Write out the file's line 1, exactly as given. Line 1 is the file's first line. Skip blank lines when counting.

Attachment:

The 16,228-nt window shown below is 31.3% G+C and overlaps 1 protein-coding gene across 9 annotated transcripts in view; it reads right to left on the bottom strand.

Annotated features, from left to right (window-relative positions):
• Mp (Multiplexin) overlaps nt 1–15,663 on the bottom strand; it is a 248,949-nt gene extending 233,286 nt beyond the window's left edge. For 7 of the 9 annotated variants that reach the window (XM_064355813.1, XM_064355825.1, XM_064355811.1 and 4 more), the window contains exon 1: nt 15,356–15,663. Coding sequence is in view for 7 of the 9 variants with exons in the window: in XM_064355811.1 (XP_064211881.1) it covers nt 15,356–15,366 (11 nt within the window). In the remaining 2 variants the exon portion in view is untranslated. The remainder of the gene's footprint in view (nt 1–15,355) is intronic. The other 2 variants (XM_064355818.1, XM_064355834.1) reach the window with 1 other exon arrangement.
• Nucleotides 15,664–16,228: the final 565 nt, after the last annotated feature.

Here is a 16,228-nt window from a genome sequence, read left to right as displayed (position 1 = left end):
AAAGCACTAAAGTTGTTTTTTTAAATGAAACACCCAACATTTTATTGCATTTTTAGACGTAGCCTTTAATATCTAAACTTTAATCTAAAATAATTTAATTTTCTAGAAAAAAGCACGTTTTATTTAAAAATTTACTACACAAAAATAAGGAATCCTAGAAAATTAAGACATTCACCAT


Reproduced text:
The 16,228-nt window shown below is 31.3% G+C and overlaps 1 protein-coding gene across 9 annotated transcripts in view; it reads right to left on the bottom strand.